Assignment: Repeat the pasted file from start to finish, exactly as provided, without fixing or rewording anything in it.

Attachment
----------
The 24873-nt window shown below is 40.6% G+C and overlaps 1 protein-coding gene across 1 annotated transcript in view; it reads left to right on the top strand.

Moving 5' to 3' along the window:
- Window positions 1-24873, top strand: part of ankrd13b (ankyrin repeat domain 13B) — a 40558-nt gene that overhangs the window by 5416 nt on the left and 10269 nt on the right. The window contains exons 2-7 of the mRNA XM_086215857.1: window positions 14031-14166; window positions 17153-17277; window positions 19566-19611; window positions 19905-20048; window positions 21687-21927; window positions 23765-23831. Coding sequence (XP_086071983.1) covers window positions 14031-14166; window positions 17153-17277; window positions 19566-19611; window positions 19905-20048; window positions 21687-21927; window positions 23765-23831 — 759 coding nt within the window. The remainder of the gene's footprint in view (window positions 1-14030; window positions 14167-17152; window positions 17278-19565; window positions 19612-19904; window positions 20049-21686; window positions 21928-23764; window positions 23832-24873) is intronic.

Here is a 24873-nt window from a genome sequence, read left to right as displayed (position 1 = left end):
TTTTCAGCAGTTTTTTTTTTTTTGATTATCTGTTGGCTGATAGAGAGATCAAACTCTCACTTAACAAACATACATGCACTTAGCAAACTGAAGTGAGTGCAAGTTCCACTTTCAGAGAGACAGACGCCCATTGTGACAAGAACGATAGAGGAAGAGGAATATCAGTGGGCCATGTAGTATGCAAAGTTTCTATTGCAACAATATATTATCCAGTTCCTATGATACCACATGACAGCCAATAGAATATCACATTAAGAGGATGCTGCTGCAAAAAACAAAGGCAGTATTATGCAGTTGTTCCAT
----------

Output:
The 24873-nt window shown below is 40.6% G+C and overlaps 1 protein-coding gene across 1 annotated transcript in view; it reads left to right on the top strand.

Moving 5' to 3' along the window:
- Window positions 1-24873, top strand: part of ankrd13b (ankyrin repeat domain 13B) — a 40558-nt gene that overhangs the window by 5416 nt on the left and 10269 nt on the right. The window contains exons 2-7 of the mRNA XM_086215857.1: window positions 14031-14166; window positions 17153-17277; window positions 19566-19611; window positions 19905-20048; window positions 21687-21927; window positions 23765-23831. Coding sequence (XP_086071983.1) covers window positions 14031-14166; window positions 17153-17277; window positions 19566-19611; window positions 19905-20048; window positions 21687-21927; window positions 23765-23831 — 759 coding nt within the window. The remainder of the gene's footprint in view (window positions 1-14030; window positions 14167-17152; window positions 17278-19565; window positions 19612-19904; window positions 20049-21686; window positions 21928-23764; window positions 23832-24873) is intronic.

Here is a 24873-nt window from a genome sequence, read left to right as displayed (position 1 = left end):
TTTTCAGCAGTTTTTTTTTTTTTGATTATCTGTTGGCTGATAGAGAGATCAAACTCTCACTTAACAAACATACATGCACTTAGCAAACTGAAGTGAGTGCAAGTTCCACTTTCAGAGAGACAGACGCCCATTGTGACAAGAACGATAGAGGAAGAGGAATATCAGTGGGCCATGTAGTATGCAAAGTTTCTATTGCAACAATATATTATCCAGTTCCTATGATACCACATGACAGCCAATAGAATATCACATTAAGAGGATGCTGCTGCAAAAAACAAAGGCAGTATTATGCAGTTGTTCCAT